What is a logo? Learn more about this branding basic

Nick A. | July 14, 2021
10 mins

A logo may not be the entirety of your brand identity, but it is certainly the most visible and recognizable part of it. As an extension of your company’s purpose and mission, your logo is a powerful and poignant way to represent your business to the world and showcase your abilities, strengths, and what makes you different at a glance. To help you leverage this important symbol as effectively as possible, we’ve put together this guide detailing what a logo is, why it’s so important, and how you can create one of your own.

A logo is a visual representation of your business, brand, product, or service. Made of colors, shapes, icons, and a typeface, a logo is a consistent presence of your brand across all platforms, both in print and digitally. It helps customers quickly identify your brand.

leaf on lilac background, logo example

While you may not think about your logo — or other company’s logos — every day, the fact that you notice, recognize, and remember them is precisely why they’re important for your business. The three major reasons why you need a logo are:

It helps your company stand out

There is certainly no shortage of competitors out there. A memorable logo ensures that you appear head and shoulders above the others. Similarly, it helps create a great first impression that customers will remember later on when it comes time to buy your products or use your services.

It helps build brand recognition and awareness

Creating brand awareness is the first big hurdle that many companies navigate. After all, how can customers come to your company if they don’t know you’re an option? An identifiable and unique logo helps establish brand awareness by creating a visual representation to which your potential customers can connect and easily remember. This, in turn, builds brand recognition: As your logo continues to make its mark, customers will build connections between the logo they recognize and the products and services you offer.

It communicates key information about your business

As an extension of your brand identity, your logo sums up what your customers need to know about your business. Whether you want to literally represent your offerings or communicate your company’s core values, your logo is a powerful way to reinforce your brand’s purpose across all mediums from business cards to Twitter profiles.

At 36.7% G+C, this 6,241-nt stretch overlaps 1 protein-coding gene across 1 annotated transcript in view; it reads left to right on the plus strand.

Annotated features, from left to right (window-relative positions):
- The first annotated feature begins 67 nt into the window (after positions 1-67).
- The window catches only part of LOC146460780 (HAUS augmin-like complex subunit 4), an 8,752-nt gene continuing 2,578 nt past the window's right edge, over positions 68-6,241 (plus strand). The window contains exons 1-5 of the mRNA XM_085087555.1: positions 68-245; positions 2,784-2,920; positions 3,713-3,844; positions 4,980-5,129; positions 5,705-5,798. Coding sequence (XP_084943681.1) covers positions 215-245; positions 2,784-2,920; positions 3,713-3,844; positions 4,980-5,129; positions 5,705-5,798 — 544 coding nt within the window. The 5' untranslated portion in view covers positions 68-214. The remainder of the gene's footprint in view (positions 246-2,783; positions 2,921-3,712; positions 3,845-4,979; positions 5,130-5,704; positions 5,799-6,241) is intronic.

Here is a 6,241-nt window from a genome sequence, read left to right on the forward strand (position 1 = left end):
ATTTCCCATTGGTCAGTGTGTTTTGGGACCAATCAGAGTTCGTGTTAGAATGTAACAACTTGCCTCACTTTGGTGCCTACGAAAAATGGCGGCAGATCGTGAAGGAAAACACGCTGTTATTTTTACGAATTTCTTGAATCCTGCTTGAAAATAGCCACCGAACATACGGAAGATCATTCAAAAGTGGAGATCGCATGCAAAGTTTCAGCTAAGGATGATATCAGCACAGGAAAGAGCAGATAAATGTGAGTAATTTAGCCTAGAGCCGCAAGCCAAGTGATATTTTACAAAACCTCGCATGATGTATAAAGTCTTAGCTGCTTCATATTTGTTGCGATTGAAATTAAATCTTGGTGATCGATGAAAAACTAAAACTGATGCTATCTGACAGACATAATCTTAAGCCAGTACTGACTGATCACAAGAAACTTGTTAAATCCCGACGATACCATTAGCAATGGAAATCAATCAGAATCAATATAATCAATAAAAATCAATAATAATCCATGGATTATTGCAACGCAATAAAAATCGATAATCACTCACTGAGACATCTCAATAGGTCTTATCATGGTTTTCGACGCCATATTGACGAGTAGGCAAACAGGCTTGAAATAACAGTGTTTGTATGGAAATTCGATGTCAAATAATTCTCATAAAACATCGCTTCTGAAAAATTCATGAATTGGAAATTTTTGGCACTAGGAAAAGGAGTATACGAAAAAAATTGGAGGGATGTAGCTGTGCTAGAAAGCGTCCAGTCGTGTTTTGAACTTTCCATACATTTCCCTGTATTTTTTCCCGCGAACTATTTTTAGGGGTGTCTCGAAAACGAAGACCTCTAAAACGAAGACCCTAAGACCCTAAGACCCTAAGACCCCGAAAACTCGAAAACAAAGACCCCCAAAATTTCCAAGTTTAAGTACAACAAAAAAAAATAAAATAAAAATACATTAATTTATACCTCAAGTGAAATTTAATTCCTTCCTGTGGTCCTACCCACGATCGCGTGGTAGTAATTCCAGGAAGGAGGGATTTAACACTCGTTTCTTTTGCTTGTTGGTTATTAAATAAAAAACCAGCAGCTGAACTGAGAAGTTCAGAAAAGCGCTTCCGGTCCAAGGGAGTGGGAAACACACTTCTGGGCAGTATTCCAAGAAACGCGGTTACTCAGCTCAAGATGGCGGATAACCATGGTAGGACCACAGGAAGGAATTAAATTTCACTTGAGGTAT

How is a logo used?

Logos appear across a variety of digital and print materials to instantly connect customers to your company. Some places you’ll see a logo used include:

  • Business cards: Among the most standard uses for a logo, business cards typically feature logos printed on one or both sides. You can use an online business card maker to easily add your logo and contact information to a modern design that reflects your business. 
  • Print collateral: Print collateral covers a wide range of materials, such as brochures, flyers, and postcards. Your logo placed prominently on this material immediately associates what’s written on the flyer with your company.
  • Website: Whether you work with a website developer or use a service like Namecheap’s Site Maker, your logo is a key way to identify your business online. The logo will be found in several places on the website, including near the menu toward the top and in the footer on the bottom.
  • Official communications: A company logo helps identify messages issued formally by your company. This could be a logo on a press release, a presentation, or an investor deck.
  • Social media: Across Facebook, Twitter, Instagram, and other social media platforms, you can use your logo, or the brand mark portion of your logo (more on that below), to enforce your brand image across the Internet. Take a look at Namecheap’s Facebook page as an example: You’ll find our logo as the main profile photo, easily identifying this page as our official Facebook presence.
logo used on social media, namecheap logo on facebook

Every logo is composed of several parts beyond simply writing out your company name. Here’s what you can expect to include when you make a logo:

  • Brand mark: This is the symbol associated with your brand. Target’s bullseye or Chase Bank’s octagon are just two of many famous examples of brand marks. Your brand mark may speak to your business’s core mission, be a literal visual representation of what you offer, or something else entirely inspired by certain shapes and their intended meaning.
  • Typeface: This is the chosen font used to spell out your brand name. There are thousands of fonts out there to choose from, and some brands, like Google and Uber, have custom typefaces created for their brand.
  • Colors: A color, or a color palette made up of several complementary colors, is part of a brand identity. Colors can be used to communicate something important about your brand and help reinforce visual identity across different platforms. Your logo will likely contain at least one color, although all-black and all-white alternate versions are common for certain use cases.